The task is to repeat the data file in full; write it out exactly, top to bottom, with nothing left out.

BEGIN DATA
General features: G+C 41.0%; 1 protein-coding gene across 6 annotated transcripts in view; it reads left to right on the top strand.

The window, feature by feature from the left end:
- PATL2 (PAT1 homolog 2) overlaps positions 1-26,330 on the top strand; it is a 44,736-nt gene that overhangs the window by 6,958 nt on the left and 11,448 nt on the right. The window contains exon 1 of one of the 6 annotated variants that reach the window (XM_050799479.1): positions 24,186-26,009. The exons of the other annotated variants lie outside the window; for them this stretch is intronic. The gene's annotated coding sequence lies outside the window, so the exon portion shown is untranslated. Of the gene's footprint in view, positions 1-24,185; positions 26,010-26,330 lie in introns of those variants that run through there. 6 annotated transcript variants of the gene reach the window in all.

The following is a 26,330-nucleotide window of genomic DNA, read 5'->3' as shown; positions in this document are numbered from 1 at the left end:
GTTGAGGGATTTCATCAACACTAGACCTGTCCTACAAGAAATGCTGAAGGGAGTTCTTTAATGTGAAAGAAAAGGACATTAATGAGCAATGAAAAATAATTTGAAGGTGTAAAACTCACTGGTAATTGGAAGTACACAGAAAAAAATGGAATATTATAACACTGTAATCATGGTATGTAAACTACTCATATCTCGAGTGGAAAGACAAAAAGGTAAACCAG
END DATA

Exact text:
General features: G+C 41.0%; 1 protein-coding gene across 6 annotated transcripts in view; it reads left to right on the top strand.

The window, feature by feature from the left end:
- PATL2 (PAT1 homolog 2) overlaps positions 1-26,330 on the top strand; it is a 44,736-nt gene that overhangs the window by 6,958 nt on the left and 11,448 nt on the right. The window contains exon 1 of one of the 6 annotated variants that reach the window (XM_050799479.1): positions 24,186-26,009. The exons of the other annotated variants lie outside the window; for them this stretch is intronic. The gene's annotated coding sequence lies outside the window, so the exon portion shown is untranslated. Of the gene's footprint in view, positions 1-24,185; positions 26,010-26,330 lie in introns of those variants that run through there. 6 annotated transcript variants of the gene reach the window in all.

The following is a 26,330-nucleotide window of genomic DNA, read 5'->3' as shown; positions in this document are numbered from 1 at the left end:
GTTGAGGGATTTCATCAACACTAGACCTGTCCTACAAGAAATGCTGAAGGGAGTTCTTTAATGTGAAAGAAAAGGACATTAATGAGCAATGAAAAATAATTTGAAGGTGTAAAACTCACTGGTAATTGGAAGTACACAGAAAAAAATGGAATATTATAACACTGTAATCATGGTATGTAAACTACTCATATCTCGAGTGGAAAGACAAAAAGGTAAACCAG